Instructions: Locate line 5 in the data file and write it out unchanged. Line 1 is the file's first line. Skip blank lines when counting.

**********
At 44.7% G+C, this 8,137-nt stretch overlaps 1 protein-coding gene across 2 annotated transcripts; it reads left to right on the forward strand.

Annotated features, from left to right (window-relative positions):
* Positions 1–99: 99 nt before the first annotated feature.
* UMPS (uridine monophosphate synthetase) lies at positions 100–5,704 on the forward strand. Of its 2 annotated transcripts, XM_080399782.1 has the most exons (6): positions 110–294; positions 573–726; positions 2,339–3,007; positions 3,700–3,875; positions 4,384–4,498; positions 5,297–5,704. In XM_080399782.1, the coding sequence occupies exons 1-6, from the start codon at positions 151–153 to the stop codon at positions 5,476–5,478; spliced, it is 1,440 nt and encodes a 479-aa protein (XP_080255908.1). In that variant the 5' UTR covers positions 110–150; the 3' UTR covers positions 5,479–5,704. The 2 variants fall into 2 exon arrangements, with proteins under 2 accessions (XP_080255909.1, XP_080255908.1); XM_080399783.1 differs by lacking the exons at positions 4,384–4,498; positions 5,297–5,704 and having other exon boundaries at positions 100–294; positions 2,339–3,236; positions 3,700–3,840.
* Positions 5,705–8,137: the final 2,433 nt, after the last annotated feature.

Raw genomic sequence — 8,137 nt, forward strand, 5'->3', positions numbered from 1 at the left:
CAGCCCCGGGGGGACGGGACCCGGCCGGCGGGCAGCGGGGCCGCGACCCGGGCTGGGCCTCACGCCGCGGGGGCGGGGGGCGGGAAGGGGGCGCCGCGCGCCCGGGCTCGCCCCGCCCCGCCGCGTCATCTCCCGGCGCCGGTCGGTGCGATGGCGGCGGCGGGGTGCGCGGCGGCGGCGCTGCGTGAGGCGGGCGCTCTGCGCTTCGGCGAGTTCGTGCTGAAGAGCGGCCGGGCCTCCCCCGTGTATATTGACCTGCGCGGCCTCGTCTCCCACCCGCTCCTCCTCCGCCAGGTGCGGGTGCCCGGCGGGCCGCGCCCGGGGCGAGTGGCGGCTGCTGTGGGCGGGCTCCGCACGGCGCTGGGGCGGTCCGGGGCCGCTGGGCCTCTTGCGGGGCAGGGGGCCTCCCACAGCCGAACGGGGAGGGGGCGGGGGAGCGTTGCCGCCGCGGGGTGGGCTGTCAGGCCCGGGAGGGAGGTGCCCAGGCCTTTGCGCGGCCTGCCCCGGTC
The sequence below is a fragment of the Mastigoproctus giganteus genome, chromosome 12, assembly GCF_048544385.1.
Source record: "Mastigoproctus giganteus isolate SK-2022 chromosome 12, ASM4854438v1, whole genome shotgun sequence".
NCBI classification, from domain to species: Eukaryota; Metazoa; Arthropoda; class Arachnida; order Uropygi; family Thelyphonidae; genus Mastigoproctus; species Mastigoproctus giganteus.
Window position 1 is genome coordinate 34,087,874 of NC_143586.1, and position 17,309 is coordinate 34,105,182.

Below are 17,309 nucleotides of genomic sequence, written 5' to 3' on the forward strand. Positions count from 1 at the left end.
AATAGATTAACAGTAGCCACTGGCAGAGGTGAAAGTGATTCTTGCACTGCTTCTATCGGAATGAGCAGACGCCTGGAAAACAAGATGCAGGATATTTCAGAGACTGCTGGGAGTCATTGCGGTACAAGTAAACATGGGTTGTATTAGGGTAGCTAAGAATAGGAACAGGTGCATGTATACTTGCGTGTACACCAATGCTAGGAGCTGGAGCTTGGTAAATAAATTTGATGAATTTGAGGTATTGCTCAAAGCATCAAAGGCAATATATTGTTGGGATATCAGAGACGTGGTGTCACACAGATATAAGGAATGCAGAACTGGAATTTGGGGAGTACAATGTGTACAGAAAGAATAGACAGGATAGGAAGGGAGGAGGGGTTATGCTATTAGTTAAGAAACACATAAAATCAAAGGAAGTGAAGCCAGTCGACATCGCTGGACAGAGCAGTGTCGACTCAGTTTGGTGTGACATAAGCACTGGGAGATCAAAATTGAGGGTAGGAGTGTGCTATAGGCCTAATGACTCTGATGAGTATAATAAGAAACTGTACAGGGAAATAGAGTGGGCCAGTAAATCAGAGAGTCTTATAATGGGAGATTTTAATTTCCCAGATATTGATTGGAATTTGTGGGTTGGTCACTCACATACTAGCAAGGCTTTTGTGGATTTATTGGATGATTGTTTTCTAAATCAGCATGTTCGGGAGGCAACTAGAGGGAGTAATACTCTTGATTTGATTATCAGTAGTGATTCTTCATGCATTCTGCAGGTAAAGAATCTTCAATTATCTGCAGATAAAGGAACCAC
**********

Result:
* Positions 5,705–8,137: the final 2,433 nt, after the last annotated feature.